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Ghanaian Wrestler Denied His Identity To Fit In The System….

To millions of US wrestling fans, Kofi Kingston is the first Jamaican wrestler in World Wrestling Entertainment (WWE). But his real identity is very different – because to his family and friends, he is Kofi Sarkodie-Mensah from Ghana.

Most wrestling fans have never heard of the West African country, so the wrestling body decided fight fans would be more likely to embrace a wrestler from the land of Bob Marley and reggae music.

And so desperate is Sarkodie-Mensah to become wrestling’s next superstar, he is willing to deny who he is.

“I was actually born in Jamaica – to be honest with a name like Kofi a lot of people assume I was born in Ghana,” he says with a bad Jamaican accent, but doing his best to stay in character.

But though he denies it, his mother Elizabeth – the head of a Ghanaian-American organisation in the US – confirms that he was indeed born in Ghana, and not in Jamaica. The family only moved to the US in 1982.

“I told him: ‘Kofi, your cousins watch you on TV in Ghana and want to know why you don’t say you’re from Ghana,'” she says.

“He said: ‘Tell them it is business.'”

It certainly is business.

After he discovered his mother had revealed his secret identity to the press, Sarkodie-Mensah banned her and the rest of his family from speaking to the media, for fear of compromising his career.

“She’s very happy I am doing what I want to do,” he says of his mother. “But I don’t think she knows how big wrestling really is.”

Spinning people around by their necks and slamming their heads into the ground is not how Sarkodie-Mensah, who is the only African in big-time wrestling in the United States, thought he would earn his living.

A member of a family of intellectuals from near Kumasi in Ghana, he was expected to become a revered teacher like his grandfather.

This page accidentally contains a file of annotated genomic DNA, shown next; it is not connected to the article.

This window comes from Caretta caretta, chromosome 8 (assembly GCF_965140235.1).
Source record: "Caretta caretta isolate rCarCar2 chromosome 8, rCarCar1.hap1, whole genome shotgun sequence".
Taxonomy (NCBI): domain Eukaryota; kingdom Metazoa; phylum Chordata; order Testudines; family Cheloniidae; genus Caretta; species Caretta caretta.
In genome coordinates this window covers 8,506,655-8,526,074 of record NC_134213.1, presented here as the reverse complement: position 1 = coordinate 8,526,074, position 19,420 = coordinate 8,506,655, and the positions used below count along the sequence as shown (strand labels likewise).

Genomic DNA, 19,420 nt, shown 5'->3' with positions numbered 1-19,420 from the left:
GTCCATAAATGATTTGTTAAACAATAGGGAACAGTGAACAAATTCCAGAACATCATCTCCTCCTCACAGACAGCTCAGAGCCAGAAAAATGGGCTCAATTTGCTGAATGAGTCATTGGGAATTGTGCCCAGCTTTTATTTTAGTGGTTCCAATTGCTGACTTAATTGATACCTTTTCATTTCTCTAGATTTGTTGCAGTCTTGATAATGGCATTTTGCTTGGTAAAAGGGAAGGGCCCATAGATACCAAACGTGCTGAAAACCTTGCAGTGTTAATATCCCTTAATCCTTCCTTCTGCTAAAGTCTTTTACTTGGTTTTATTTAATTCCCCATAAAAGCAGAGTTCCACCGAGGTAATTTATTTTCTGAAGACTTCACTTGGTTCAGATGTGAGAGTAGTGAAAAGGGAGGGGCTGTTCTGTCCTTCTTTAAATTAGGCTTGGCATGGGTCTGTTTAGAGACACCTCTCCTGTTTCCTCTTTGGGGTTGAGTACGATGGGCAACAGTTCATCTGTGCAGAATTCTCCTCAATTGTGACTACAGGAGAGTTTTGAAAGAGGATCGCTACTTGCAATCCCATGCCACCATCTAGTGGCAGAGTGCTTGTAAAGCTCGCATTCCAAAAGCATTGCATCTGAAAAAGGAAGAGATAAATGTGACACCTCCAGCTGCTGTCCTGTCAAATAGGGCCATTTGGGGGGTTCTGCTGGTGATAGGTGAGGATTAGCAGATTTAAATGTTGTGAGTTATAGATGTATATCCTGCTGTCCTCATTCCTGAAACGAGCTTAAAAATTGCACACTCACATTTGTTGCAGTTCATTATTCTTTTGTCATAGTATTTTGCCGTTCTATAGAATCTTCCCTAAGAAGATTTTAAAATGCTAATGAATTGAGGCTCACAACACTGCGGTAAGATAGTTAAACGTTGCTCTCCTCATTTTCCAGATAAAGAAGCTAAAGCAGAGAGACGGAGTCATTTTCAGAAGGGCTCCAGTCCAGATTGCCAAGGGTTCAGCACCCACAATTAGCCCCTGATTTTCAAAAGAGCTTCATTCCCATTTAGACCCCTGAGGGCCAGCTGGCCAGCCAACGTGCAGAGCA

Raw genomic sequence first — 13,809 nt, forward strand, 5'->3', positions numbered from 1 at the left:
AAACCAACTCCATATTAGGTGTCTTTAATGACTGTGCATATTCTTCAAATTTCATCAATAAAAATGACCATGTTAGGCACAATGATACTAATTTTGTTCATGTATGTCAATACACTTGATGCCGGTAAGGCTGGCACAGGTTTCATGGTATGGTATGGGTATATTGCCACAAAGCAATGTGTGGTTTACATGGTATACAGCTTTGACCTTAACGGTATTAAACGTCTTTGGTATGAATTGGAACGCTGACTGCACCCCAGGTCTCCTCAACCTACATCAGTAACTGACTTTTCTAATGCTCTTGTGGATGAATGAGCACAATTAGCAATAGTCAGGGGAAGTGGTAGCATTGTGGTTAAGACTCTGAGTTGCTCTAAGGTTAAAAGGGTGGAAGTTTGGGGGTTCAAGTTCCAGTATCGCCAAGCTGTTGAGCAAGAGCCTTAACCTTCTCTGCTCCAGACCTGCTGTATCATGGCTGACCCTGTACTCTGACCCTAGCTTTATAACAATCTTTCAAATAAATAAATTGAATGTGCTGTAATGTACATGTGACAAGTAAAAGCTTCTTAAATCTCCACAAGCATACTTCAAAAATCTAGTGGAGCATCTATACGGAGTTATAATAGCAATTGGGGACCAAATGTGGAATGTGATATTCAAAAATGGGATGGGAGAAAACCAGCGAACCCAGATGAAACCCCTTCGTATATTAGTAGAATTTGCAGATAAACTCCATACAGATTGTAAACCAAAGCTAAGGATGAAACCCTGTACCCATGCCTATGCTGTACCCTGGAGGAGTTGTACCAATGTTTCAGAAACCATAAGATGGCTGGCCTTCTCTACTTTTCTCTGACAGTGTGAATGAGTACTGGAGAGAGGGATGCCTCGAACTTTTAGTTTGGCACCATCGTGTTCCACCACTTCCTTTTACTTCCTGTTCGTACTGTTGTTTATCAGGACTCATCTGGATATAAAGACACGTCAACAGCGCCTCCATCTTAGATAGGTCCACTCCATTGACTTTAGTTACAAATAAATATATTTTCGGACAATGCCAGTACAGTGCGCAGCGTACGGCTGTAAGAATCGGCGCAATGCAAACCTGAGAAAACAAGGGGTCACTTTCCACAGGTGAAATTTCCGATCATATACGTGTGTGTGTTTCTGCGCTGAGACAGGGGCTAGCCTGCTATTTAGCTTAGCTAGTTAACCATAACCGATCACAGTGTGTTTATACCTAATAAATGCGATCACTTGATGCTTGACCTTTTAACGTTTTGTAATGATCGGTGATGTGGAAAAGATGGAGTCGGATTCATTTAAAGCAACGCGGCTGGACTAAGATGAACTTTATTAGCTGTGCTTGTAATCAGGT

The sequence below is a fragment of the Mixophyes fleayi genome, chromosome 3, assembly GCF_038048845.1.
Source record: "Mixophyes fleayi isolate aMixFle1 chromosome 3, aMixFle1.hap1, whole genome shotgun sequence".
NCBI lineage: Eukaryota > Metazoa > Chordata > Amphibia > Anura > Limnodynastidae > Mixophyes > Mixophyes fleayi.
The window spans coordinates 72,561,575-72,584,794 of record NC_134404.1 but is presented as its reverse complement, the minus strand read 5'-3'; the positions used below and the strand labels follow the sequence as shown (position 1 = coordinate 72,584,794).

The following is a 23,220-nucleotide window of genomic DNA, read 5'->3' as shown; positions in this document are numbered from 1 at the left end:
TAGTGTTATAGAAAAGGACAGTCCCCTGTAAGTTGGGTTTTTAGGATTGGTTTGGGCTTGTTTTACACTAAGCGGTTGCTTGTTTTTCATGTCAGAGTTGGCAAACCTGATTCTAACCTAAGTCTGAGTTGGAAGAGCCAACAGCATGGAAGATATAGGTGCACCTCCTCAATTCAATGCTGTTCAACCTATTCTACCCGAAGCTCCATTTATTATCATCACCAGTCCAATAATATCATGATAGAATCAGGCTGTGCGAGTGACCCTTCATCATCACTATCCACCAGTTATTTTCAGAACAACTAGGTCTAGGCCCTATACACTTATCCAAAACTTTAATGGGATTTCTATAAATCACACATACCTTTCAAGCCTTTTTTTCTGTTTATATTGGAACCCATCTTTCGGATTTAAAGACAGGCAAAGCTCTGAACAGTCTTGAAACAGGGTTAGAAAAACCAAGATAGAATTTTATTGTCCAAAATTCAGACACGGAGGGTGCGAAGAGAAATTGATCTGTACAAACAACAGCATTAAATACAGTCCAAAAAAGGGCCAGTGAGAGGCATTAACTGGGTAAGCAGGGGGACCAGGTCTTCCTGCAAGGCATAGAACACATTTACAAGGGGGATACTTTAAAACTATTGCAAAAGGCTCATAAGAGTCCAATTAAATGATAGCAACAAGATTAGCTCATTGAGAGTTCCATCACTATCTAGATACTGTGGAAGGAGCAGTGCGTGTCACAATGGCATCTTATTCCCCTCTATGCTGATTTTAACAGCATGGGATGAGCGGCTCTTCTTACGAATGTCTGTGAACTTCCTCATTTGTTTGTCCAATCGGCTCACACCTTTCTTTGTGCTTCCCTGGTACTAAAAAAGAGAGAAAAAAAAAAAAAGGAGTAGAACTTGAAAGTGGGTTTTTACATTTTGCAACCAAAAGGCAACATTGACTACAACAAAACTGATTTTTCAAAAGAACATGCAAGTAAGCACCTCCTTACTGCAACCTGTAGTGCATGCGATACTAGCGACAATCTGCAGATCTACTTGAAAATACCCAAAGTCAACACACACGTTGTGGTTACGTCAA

But he first went into the corporate world – and almost immediately regretted it.

“My first day at work I sat in my cubicle and looked at the empty walls and it was very depressing,” he recalls.

The 27-year-old soon decided to swap his business suit for bright yellow wrestler’s trunks.

“The first day I walked into the wrestling school, I knew I was in the right place,” he says.

So far, Sarkodie-Mensah has made all the right moves.

Since his debut in January, he has “won” all but one of his 100 matches on the Extreme Championship Wrestling circuit, an offshoot of WWE which launched the careers of the likes of Hulk Hogan and The Rock.

WWE is convinced Sarkodie-Mensah has what it takes to make it to the top in the scripted world of US professional wrestling – dismissed by some as more soap opera than sport.

‘Concussion in the face’

But although professional wrestling has its detractors, Sarkodie-Mensah’s father, Kwasi, is not one of them.

Mr Sarkodie-Mensah, a lecturer at Boston College in the US, says though many of his friends in Ghana were disappointed that his son became a wrestler rather than an academic like his parents, he is happy his son has found contentment in his career.

“I know it is a very anti-intellectual thing, but I think everybody should get up in the morning and be excited about what they do,” he says.

But Mr Sarkodie-Mensah’s friends in Ghanaian academia, like Raymond Osei-Boadu of the University of Science and Technology in Kumasi, are horrified.

“I cannot bring myself to understand,” says a disconsolate Mr Osei-Boadu.

“Why would a person who is very capable of going to graduate school decide to jettison all that for concussion in the face?”

                                                               

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